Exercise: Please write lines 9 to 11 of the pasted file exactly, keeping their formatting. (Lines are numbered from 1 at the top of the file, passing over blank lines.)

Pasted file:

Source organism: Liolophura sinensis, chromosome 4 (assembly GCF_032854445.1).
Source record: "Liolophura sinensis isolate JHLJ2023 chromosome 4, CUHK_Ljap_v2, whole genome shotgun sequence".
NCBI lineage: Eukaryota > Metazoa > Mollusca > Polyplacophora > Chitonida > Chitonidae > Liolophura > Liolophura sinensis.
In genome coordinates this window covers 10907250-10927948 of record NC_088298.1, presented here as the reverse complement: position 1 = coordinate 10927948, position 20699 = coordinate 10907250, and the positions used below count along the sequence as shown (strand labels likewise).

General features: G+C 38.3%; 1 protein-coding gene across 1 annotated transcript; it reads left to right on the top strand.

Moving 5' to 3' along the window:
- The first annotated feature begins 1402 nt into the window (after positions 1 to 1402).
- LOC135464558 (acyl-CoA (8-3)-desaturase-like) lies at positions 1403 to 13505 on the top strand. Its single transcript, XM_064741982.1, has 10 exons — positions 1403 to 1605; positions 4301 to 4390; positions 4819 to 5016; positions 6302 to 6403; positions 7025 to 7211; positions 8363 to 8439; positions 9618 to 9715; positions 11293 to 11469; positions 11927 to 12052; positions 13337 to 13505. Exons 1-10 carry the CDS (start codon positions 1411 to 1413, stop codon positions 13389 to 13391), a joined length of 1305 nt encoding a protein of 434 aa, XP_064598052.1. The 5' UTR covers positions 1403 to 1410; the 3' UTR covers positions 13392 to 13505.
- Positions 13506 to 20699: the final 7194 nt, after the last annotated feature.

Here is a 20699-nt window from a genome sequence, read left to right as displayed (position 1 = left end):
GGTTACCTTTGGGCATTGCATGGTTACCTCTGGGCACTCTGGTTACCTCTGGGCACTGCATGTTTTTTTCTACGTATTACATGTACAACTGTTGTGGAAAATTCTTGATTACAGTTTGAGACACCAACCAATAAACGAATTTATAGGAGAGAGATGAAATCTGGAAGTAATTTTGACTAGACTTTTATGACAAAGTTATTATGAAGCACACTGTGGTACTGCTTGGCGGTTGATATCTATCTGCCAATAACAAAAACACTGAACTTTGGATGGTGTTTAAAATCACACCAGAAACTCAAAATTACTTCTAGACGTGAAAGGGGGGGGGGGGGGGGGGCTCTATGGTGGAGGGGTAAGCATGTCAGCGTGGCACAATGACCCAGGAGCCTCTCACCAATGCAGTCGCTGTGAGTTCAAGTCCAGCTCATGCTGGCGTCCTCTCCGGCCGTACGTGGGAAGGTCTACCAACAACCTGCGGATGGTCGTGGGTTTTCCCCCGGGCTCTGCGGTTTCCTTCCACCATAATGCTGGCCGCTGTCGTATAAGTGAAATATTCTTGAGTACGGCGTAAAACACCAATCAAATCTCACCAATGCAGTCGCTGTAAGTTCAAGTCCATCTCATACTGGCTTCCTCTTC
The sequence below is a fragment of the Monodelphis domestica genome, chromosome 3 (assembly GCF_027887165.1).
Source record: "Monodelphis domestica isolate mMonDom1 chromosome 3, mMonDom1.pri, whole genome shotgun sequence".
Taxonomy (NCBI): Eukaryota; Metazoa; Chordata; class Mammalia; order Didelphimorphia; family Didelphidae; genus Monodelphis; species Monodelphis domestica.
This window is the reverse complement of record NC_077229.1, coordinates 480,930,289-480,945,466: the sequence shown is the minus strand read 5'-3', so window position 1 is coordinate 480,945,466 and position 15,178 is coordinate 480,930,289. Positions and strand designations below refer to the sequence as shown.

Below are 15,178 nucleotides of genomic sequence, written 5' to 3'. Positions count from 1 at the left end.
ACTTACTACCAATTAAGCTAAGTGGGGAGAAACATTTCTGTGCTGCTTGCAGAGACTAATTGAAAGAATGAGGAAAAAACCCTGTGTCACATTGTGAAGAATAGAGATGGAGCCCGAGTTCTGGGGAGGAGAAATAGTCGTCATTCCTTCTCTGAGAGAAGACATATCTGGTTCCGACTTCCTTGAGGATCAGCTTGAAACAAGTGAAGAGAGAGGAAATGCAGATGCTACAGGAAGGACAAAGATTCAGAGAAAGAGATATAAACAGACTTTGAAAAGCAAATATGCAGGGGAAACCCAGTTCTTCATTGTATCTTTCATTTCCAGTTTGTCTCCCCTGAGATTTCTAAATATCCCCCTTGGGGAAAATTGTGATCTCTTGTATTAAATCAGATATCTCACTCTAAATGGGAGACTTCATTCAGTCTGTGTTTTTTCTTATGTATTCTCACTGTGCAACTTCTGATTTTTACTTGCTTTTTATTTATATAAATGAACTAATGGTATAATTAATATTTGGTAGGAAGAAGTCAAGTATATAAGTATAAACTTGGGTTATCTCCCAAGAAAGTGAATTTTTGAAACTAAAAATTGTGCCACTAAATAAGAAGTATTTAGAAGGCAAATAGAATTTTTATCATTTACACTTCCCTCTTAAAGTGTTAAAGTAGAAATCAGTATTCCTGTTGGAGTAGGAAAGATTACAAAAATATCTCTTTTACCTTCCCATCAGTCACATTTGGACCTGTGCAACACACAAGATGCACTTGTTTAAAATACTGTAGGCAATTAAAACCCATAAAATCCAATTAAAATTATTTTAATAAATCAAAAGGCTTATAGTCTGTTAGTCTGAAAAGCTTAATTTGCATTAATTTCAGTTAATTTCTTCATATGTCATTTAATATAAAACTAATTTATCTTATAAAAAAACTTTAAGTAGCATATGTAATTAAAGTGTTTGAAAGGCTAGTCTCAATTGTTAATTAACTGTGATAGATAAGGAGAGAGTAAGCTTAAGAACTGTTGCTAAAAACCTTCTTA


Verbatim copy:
- Positions 13506 to 20699: the final 7194 nt, after the last annotated feature.

Here is a 20699-nt window from a genome sequence, read left to right as displayed (position 1 = left end):
GGTTACCTTTGGGCATTGCATGGTTACCTCTGGGCACTCTGGTTACCTCTGGGCACTGCATGTTTTTTTCTACGTATTACATGTACAACTGTTGTGGAAAATTCTTGATTACAGTTTGAGACACCAACCAATAAACGAATTTATAGGAGAGAGATGAAATCTGGAAGTAATTTTGACTAGACTTTTATGACAAAGTTATTATGAAGCACACTGTGGTACTGCTTGGCGGTTGATATCTATCTGCCAATAACAAAAACACTGAACTTTGGATGGTGTTTAAAATCACACCAGAAACTCAAAATTACTTCTAGACGTGAAAGGGGGGGGGGGGGGGGGGCTCTATGGTGGAGGGGTAAGCATGTCAGCGTGGCACAATGACCCAGGAGCCTCTCACCAATGCAGTCGCTGTGAGTTCAAGTCCAGCTCATGCTGGCGTCCTCTCCGGCCGTACGTGGGAAGGTCTACCAACAACCTGCGGATGGTCGTGGGTTTTCCCCCGGGCTCTGCGGTTTCCTTCCACCATAATGCTGGCCGCTGTCGTATAAGTGAAATATTCTTGAGTACGGCGTAAAACACCAATCAAATCTCACCAATGCAGTCGCTGTAAGTTCAAGTCCATCTCATACTGGCTTCCTCTTC